Saito: I will still honour our arrangement
Cobb: No, you will be an old man
Saito: Filled with regret…
Cobb (seemingly unsure of why he is saying this): … waiting to die alone.
Saito: No, I will come back, and we will be young men again.

The Missing Scene

Later, Ariadne pushes Cobb for more detail on what happened in the past, and we are given a more detailed flashback. He explains how he planted the idea that they were not awake, and this idea remained with her even after they both escaped limbo by lying on the train tracks.

Mal is seen at a chopping board, toying idly with the spinning top in her left hand. At this point, one particular scene is conspicuous by its absence. We know Mal uses the top to determine if she is still in a dream. The natural thing to do would be to spin the top, but we are not shown this happening.

We can infer what must have happened. If the top had kept spinning, Cobb would have been forced to admit she was right; therefore, it must have stopped. Why was this not enough to convince her? The clue is in this piece of dialogue:

Cobb: If this is a dream, why can’t I change anything?
Mal: Because you don’t know you’re dreaming.

Mal’s hypothesis would appear to be that as the dreamer, Cobb shapes the world to his own assumptions – he doesn’t think he can change anything, so nothing changes; he doesn’t believe they’re dreaming, so the top falls. (This idea is also endorsed by Saito’s line from near the beginning: “In my dream we play by my rules.”)

While this might seem a bit of a reach, we can also infer that the use of totems, invented by Mal, changed after this point. It instead became about the heft of the object, and rules about others touching the object were introduced. Cobb learned from the mistake of using the top.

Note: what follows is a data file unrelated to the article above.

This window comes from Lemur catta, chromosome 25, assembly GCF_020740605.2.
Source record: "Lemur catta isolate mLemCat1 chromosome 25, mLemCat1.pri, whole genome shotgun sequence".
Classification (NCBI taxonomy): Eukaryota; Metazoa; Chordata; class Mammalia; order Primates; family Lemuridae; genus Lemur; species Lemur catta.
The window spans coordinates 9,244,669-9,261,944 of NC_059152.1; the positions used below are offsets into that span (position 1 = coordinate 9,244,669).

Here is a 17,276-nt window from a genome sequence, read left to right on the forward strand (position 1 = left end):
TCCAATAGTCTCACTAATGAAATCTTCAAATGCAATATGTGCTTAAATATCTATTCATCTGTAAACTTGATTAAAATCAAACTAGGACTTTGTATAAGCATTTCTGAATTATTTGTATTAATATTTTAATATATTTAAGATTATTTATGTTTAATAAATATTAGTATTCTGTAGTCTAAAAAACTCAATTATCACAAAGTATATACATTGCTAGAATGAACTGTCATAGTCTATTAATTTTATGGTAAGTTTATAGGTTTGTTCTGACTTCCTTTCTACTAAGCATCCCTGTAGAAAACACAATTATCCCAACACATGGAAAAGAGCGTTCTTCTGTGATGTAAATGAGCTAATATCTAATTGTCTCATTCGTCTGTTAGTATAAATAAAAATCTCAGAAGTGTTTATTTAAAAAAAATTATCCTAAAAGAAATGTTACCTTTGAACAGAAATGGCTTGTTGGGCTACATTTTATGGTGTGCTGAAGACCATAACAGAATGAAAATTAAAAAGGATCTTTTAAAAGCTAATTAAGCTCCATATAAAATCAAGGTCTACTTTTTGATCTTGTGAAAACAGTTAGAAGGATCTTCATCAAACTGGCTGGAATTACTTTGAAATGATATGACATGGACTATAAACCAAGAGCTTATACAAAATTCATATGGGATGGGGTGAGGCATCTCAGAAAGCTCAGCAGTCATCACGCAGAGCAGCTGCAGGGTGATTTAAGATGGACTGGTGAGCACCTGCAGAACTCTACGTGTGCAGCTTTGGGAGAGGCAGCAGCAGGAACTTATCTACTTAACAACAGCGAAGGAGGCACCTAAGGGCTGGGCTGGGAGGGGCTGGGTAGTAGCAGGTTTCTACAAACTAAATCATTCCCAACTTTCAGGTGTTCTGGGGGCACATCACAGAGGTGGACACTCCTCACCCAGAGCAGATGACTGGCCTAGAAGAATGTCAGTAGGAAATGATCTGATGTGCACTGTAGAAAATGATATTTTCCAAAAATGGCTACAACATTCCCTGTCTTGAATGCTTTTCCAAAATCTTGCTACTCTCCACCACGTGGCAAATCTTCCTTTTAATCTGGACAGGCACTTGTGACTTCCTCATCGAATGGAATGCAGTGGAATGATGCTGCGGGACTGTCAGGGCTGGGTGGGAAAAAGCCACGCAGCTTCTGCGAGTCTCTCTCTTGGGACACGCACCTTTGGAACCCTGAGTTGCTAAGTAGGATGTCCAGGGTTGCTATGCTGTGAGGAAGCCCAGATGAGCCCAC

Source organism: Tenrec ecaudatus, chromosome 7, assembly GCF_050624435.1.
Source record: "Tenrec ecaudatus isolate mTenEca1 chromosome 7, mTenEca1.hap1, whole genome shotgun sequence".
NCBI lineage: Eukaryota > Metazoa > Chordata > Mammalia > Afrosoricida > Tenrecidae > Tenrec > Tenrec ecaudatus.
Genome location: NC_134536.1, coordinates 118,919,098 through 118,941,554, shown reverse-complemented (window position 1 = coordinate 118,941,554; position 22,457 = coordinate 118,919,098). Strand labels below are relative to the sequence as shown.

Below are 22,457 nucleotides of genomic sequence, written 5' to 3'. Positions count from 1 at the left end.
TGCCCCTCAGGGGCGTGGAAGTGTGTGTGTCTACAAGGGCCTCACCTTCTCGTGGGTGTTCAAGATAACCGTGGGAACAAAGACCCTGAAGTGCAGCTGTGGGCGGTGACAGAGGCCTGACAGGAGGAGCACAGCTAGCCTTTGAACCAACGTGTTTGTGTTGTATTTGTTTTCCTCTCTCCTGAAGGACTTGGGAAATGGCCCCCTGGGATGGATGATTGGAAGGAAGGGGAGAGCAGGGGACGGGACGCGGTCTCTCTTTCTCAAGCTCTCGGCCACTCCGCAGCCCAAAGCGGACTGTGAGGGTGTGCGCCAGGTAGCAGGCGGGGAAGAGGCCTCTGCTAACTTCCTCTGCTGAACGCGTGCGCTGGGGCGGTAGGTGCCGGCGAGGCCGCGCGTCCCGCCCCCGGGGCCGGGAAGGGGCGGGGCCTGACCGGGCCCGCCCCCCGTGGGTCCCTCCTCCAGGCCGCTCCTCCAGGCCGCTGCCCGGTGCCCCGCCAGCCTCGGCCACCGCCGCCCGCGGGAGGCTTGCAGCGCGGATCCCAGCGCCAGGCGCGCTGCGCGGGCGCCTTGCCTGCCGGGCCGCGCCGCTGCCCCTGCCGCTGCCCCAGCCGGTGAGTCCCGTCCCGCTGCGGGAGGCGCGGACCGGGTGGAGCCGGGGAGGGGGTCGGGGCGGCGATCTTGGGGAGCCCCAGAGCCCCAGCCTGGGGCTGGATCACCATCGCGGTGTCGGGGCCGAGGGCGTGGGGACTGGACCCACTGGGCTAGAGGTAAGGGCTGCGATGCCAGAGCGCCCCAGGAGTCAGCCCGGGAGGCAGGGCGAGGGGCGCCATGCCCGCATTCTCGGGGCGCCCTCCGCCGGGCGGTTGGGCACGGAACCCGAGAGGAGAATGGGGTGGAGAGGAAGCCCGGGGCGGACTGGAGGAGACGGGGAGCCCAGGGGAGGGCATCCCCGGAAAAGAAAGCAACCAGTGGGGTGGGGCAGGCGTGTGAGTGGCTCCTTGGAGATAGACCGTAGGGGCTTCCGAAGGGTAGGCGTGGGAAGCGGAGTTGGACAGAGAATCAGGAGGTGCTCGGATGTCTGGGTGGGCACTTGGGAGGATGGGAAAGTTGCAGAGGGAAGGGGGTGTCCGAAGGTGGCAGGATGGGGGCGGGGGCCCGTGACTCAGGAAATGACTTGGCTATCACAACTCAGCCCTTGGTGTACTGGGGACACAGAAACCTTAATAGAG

(We might also ask why such a scene wasn’t shown. My guess is that showing Mal make this argument in any more detail would lend too much weight to the “It’s a dream” interpretation at the end; it would also risk alienating the audience seeing it for the first time, for whom the top is a key navigational aid).

The Final Setup

Finally in the flashback we see Mal’s apparent suicide, where she asks Cobb to make a leap of faith. Now we understand something strange is happening – Saito echoed this line in the helicopter, then associated with it the risk of becoming an old man, filled with regret, waiting to die alone.

If Mal was right, and her suicide woke her up, then the situation depicted in the diagram arises. The best way for her to get Cobb to wake up is to incept him, just as he did to her. But this would be difficult, because he knows how it is done. We’re also told the mark for an inception must believe they came up with the idea themself. As we’ll see, this is exactly what happens.

At the close of this interlude, Ariadne lays out exactly what Cobb has to do in order to move on:

Ariadne: Your guilt is what powers her. If we are to succeed you have to forgive yourself, and confront her

After the apparent failure at the snow fortress, it’s Ariadne who proposes they enter limbo to bring back Fischer. There they confront Cobb’s projection of Mal. Guided by what Ariadne has said earlier, and helped by Ariadne in the moment, Cobb finally rejects her:

Mal: We can still be together… right here.
Ariadne: You can’t stay here to be with her!
Cobb: I’m not. […] I can’t stay with her any more because she doesn’t exist.

The Inception

Ariadne and Fischer kick out of limbo, leaving Cobb to bring back Saito in a climactic scene given special emphasis by being introduced at the very start of the movie. Here, the inception takes place: Cobb echoes the lines he has been primed with, convinced that it is his own idea that he and Saito are not really awake, while actually delivering exactly the message the real Mal wants him to receive (full dialogue taken from IMDb):

Saito: So have you come to kill me? I’ve been waiting for someone to come for me…
Cobb: Someone from a half remembered dream…